Pie, a simple down home dessert made by all great farmers and bakers. Most families have a “secret” to their famous pie floating from generation to generation with strict instructions to only pass along, once deserved.
By RENEE KELLY
A great pie has a symphony of flavor, aromas, and textures and can be artfully crafted to entice the most discerning eye. From the double-crusted fruit filled pie with a lattice top to a cream pie with golden meringue, they all have one thing in common — the crust. It is an important vehicle, or the base note of any pie.
As your fork digs in to the sugary crust there should be a slight bit of resistance. It’s a moment where the pie flirts with the tines of the fork and makes you mouth water. Then it flakes away to expose the beautiful filling, which piles atop your fork and grasping the second layer of al dente and slightly crispy layer of dough. Magically a pie sandwich adorns your fork.
A mélange of flavors and textures graze your tongue upon the first bite. The sugar topped crust, the caramelized flour and butter with the flake mingled in with the filling and ending with the more chewy but still brilliant last layer of crust.
It is the perfect pie symphony, which brings a smile to your face. Like a well written song with the crescendo at the right moment. A pie is simply smile worthy. Laugh worthy. Sit back in your chair and smile with the last bites, while the fork spins on an almost empty plate except for four crumbs which you will pick up smashing between the tines of your fork worthy.
If there is no beat to a song, there will be no melody. The crust needs to be flaky, moist, with a little al dente chew. We have all encountered the soggy, doughy or burnt crust to leave us unfulfilled.
Here are some great tips for making a beautiful symphony for a pie:
• Keep all your ingredients cold.
• Freeze the butter and grate it with a box grater into the flour and then mix the two together.
• Freeze the flour and butter mixture while you are getting the other ingredients.
• Add 1 egg for pliability.
• Make sure there is acid for flavor as well as it will help the proteins of the flour become more elastic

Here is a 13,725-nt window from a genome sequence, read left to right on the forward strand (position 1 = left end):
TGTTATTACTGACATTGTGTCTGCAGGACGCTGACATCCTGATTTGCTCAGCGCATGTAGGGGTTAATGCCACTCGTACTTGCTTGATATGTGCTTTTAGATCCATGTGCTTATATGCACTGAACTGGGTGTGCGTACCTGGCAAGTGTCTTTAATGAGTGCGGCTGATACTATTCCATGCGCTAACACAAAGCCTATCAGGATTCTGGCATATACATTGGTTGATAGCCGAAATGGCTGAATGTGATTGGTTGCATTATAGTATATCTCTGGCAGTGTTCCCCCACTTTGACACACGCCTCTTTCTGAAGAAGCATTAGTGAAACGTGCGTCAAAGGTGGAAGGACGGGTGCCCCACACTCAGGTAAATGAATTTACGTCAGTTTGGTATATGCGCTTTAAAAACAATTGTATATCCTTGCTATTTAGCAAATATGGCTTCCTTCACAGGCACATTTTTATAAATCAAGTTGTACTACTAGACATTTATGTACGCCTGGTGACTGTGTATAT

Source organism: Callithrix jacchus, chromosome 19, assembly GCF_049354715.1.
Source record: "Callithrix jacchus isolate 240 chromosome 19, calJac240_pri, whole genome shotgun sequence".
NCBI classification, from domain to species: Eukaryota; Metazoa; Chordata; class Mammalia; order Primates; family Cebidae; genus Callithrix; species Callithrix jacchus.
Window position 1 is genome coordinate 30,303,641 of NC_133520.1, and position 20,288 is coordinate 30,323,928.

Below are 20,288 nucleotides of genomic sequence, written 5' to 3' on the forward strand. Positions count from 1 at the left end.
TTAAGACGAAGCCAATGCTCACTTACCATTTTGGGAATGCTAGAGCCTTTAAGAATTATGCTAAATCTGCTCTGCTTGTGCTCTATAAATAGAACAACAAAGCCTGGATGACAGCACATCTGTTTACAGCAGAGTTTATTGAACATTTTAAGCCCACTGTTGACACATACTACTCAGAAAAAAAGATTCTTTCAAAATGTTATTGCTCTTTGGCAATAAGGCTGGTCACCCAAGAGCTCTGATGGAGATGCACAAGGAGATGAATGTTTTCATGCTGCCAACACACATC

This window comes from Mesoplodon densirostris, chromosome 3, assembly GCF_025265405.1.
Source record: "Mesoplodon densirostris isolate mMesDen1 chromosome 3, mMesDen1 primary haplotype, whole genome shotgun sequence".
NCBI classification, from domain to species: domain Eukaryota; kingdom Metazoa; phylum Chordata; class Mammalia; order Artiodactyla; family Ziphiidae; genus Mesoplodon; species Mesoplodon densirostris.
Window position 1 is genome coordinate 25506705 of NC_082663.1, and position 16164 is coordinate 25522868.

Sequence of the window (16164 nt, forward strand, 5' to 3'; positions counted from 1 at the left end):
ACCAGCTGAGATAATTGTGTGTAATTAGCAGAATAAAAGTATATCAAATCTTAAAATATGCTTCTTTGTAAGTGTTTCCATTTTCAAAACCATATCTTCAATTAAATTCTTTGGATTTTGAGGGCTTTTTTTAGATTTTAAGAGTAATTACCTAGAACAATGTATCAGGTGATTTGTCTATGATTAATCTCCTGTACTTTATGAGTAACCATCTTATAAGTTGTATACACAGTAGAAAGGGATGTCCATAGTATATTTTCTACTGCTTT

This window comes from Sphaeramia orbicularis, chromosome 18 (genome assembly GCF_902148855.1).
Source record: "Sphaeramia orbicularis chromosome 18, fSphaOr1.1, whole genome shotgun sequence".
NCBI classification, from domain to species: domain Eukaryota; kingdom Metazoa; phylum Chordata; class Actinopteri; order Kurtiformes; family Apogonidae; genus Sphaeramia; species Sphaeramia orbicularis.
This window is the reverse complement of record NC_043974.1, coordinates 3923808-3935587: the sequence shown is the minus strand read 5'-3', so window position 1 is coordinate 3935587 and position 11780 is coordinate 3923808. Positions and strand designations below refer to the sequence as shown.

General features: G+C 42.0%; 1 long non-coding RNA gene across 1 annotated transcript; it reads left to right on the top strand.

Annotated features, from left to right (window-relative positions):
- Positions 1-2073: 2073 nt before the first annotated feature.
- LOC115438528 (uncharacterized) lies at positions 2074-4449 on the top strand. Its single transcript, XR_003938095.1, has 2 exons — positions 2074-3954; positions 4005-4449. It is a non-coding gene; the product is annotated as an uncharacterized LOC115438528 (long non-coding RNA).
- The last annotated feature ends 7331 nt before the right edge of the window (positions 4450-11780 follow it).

• Mix all ingredients until barely formed.
• Roll out on a well floured surface.
• For ease, place wax paper on the table, held by a dot of water in each corner. Flour the wax paper and roll the dough out on that. It will lift up a bit easier.
• If the first roll out doesn’t go well, let the dough rest before trying again, and possibly place it in the refrigerator.
• Brush the crust with egg whites and sprinkle with sugar for a little extra crunch
• Cover the outer edges with foil to prevent burning while baking. Remove half way through to reach a golden brown crust.
6 cups pastry flour (plus 1/2 cup more for dusting)
2/3 cup granulated sugar
1-3/4 cup butter, frozen
1 large egg
1 tablespoons lemon juice
3/4 cup cold water
1/2 teapsoon iodized salt
Mix together the flour and granulated sugar. Grate the frozen butter into the flour mixture. Work the butter into the flour creating a cornmeal texture. Place back in freezer. Whisk together the egg, lemon juice water and salt.
Remove the flour/butter mix from freezer. Make a well in the middle of the bowl and add the wet ingredients and salt. Mix together until all incorporated. Turn out on a floured surface and roll to desired size with the dough being 1/8”-1/4” thick. Use the crust as a part of your favorite pie recipe.
Renee Kelly is the owner of Renee Kelly’s Harvest in Johnson County. Her passion lies in changing the food system, one plate at a time. Her inspiration is Mother nature and the many growers in the Kansas City area.